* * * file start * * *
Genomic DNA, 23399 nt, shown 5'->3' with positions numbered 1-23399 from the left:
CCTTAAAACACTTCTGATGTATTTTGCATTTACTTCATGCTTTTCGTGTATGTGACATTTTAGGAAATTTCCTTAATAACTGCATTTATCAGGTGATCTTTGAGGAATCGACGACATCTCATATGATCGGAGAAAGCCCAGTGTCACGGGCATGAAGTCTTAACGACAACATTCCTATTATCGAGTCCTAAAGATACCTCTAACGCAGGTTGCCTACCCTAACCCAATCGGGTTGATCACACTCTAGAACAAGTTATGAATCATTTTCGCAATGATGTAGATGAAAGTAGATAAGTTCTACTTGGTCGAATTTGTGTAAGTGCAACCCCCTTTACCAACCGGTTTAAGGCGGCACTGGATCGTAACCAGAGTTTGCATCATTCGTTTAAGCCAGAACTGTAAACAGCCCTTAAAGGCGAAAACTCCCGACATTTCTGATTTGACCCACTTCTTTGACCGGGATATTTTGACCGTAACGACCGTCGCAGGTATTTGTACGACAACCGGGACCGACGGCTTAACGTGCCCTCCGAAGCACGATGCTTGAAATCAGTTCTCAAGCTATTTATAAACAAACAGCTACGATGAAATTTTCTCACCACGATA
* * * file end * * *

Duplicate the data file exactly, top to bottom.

Genomic DNA, 23399 nt, shown 5'->3' with positions numbered 1-23399 from the left:
CCTTAAAACACTTCTGATGTATTTTGCATTTACTTCATGCTTTTCGTGTATGTGACATTTTAGGAAATTTCCTTAATAACTGCATTTATCAGGTGATCTTTGAGGAATCGACGACATCTCATATGATCGGAGAAAGCCCAGTGTCACGGGCATGAAGTCTTAACGACAACATTCCTATTATCGAGTCCTAAAGATACCTCTAACGCAGGTTGCCTACCCTAACCCAATCGGGTTGATCACACTCTAGAACAAGTTATGAATCATTTTCGCAATGATGTAGATGAAAGTAGATAAGTTCTACTTGGTCGAATTTGTGTAAGTGCAACCCCCTTTACCAACCGGTTTAAGGCGGCACTGGATCGTAACCAGAGTTTGCATCATTCGTTTAAGCCAGAACTGTAAACAGCCCTTAAAGGCGAAAACTCCCGACATTTCTGATTTGACCCACTTCTTTGACCGGGATATTTTGACCGTAACGACCGTCGCAGGTATTTGTACGACAACCGGGACCGACGGCTTAACGTGCCCTCCGAAGCACGATGCTTGAAATCAGTTCTCAAGCTATTTATAAACAAACAGCTACGATGAAATTTTCTCACCACGATA